• Hiking is readily available, from nature trails within minutes to mountains within a few hours’ drive. And by hiking, I mean forests and hills and rock faces and curvy trails, not flat nature walks.
  • We say “I’m all set” instead of wordy expressions such as “I’m finished, thank you” or “I have what I need.” At least, that’s what I say, and I’ve never met anyone from another region of the States who says “I’m set”!
  • In Connecticut, we eat lots of pasta. Carbs and other simple, unhealthy foods are staples for many.
  • We have a lot of American Italian influence in CT as well.
  • If you’re not Italian (or in addition to being Italian), you’re a “European mutt,” meaning you have some English and probably two to four other European countries in your heritage. I wouldn’t be surprised if you were able to trace your lineage back to a figure from early America!
Spending the end of my time in CT with my dear friend Mia, who is 3/4 Italian and 1/4 Swedish. I'm English, Scottish (my dad's side of the family, so the New England side), Irish, French and a tad bit German (my mom's side of the family from Philly). August 2013.

Spending the end of my time in CT with my dear friend Mia, who is 3/4 Italian and 1/4 Scandinavian. I’m English, Scottish (my dad’s side of the family, so the Connecticut side), Irish, French and a tad bit German (my mom’s side of the family from Philly). August 2013.

  • We are taxed through the ROOF. Literally, look at how many houses are for sale or foreclosed. Everyone’s moving South.
  • We know snow. We can get it feet at a time, depending on the winter. And because of that, we don’t know so much of summer. Our schools probably get out the latest out of all the regions in the States, basically bestowing only two months of summer vacation. But we have record snow days in winter!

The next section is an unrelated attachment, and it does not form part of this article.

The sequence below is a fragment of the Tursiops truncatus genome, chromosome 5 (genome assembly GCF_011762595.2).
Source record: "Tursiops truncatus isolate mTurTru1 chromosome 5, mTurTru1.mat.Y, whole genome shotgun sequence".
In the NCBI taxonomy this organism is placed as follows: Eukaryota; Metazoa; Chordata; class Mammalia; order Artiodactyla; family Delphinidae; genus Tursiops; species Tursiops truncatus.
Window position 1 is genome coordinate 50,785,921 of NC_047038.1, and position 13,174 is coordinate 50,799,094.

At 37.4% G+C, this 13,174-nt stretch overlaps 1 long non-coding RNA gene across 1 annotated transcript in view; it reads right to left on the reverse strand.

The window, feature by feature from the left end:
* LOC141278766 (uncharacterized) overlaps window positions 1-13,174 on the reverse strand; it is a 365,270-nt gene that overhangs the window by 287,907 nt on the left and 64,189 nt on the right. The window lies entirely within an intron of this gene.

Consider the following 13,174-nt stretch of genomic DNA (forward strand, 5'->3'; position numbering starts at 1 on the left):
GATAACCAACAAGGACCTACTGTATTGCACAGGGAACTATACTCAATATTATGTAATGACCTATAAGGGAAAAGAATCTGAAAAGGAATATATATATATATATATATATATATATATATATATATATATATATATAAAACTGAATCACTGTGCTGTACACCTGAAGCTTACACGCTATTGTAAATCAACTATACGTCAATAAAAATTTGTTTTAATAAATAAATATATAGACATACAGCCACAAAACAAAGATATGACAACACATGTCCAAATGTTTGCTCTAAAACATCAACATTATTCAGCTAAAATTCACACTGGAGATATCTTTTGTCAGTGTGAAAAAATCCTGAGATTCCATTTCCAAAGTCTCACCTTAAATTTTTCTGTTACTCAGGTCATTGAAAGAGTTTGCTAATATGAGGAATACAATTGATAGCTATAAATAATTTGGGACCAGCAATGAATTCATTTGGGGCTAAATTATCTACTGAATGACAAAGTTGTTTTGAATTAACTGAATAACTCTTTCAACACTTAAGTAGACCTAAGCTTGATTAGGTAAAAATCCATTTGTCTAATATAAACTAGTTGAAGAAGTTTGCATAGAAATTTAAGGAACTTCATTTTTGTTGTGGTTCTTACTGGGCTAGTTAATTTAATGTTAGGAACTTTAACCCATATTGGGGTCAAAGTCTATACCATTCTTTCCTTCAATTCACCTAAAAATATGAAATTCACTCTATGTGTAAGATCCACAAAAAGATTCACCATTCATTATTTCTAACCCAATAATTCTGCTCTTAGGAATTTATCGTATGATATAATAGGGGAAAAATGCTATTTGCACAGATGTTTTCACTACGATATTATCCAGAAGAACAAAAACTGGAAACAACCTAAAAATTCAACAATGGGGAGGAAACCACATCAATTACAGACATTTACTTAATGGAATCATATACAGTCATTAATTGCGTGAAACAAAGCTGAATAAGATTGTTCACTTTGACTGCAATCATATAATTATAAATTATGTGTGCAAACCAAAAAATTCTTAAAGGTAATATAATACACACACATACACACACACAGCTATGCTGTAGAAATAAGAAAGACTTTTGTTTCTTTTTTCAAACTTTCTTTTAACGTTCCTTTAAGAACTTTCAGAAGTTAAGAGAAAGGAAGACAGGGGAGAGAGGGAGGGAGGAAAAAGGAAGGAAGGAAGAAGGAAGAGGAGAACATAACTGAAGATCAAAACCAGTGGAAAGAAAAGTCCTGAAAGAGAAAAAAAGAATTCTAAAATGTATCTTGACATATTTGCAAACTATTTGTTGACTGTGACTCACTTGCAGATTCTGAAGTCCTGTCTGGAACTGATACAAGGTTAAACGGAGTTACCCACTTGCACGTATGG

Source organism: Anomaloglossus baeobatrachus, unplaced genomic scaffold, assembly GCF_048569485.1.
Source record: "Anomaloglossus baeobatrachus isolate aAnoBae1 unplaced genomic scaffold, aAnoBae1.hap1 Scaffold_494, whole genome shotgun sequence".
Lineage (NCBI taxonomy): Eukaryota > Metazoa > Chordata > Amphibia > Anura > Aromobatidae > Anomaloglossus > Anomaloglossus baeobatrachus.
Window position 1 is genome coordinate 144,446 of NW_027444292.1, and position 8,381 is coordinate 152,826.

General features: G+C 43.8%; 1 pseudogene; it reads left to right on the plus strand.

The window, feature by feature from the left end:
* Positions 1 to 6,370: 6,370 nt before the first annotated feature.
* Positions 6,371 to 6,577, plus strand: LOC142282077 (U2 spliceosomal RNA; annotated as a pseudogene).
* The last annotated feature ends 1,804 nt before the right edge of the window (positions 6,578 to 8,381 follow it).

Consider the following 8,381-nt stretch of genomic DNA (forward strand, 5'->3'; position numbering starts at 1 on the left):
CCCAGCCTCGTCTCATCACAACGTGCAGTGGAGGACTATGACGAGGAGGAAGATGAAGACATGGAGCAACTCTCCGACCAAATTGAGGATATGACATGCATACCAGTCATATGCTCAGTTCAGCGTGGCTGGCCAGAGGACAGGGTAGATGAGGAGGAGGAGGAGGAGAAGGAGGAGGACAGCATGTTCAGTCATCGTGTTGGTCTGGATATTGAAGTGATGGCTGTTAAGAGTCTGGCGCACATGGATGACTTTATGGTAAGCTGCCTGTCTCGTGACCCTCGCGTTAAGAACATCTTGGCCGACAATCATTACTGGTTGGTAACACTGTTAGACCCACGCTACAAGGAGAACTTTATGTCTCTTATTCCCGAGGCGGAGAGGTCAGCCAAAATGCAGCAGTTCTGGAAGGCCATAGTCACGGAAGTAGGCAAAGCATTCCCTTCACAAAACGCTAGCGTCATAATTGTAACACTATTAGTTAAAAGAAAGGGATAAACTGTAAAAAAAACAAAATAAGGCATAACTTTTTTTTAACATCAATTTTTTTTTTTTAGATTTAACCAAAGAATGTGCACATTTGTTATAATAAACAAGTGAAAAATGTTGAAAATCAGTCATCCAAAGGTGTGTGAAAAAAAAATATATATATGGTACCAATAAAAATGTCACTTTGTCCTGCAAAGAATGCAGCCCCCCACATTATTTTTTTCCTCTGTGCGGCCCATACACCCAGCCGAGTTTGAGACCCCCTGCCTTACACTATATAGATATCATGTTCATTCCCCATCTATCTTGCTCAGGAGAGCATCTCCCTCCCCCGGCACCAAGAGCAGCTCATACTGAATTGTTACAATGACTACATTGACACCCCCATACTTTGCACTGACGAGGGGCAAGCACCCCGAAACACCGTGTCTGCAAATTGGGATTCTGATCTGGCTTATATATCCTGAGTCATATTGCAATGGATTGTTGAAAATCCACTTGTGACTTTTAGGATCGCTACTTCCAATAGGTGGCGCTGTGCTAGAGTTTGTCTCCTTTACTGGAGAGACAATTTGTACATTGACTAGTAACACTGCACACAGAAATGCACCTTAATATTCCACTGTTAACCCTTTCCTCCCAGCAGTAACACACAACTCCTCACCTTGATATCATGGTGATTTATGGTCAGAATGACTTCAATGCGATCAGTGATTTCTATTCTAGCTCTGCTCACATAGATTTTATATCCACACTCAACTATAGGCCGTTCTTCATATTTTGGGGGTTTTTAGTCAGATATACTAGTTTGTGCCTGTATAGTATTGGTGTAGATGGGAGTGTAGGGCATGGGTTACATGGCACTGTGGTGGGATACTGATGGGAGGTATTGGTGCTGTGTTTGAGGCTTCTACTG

• Many people are wealthy and go skiing in winter. But we’re not all financially rich! For example, I lived in a blue collar community.
  • We keep to ourselves and don’t usually know our neighbors. Town sports through local community centers connect youth and their parents well, however.
  • We were Abolitionists some 150 years ago, and we don’t experience much publicized racism, but that doesn’t mean it doesn’t exist.
  • We’re mostly White people, and as for Connecticut, we’re fairly suburban. In my experience, the racial and class differences between the cities, suburbs, and rural areas are clear.
  • People will go to Cape Cod or Rhode Island for vacations, but they neglect all Connecticut has to offer.
  • Nonetheless, historical landmarks abound in New England–the Nathan Hale homestead, Noah Webster’s house, Plymouth Rock–the list goes on.
My friend and I parting ways after attending a yearly Christian summer camp in Massachusetts. August 2013.

My friend and I parting ways after attending a yearly Christian summer camp in Massachusetts. August 2013.

  • We also have a variety of museums from the Peabody Museum of Natural History, the Butterfly Museum, and the Yale University Art Gallery, to name a few. Keep heading east in Connecticut near Rhode Island for more options dealing with marine life.
  • Speaking of Yale, all eight Ivy League schools are located in the Northeast. In the six states that officially compose New England (ME, NH, VT, MA, CT, RI), we have four of the eight: Brown, Dartmouth, Harvard and Yale.
  • We’re also known for our seafood and clam chowder, especially in Maine.
  • People go boating on the weekends.
  • We do not have a lot of (contemporary) Christian radio stations (if any), and, at least in southern New England, we only have one country station per region. Pop music it is.
Saying goodbye after visiting some of my cousins in CT, who also enjoy Country 92.5 FM. May 2014.

Saying goodbye after visiting some of my cousins in CT, who share my appreciation for Country 92.5 FM. May 2014.

  • We have amusement and water parks for children (ex. Lake Quassy in CT) and for the whole family (ex. Lake Compounce in CT and Six Flags New England, located in Massachusetts literally a couple miles from the CT border. Bizarro, formerly known as the award-winning steel roller coaster Superman, is housed at here, with its 221 foot drop, 77mph speed and lengthy three and a half minute ride. It’s my favorite.)
  • We root for the Patriots each football season, but as for baseball, you’re either a die-hard Boston Red Sox or New York Yankees fan. In Massachusetts you practically have to be a Sox fan, and nearby NY takes the Yankees, but CT is a total mix. Be careful with whom you side!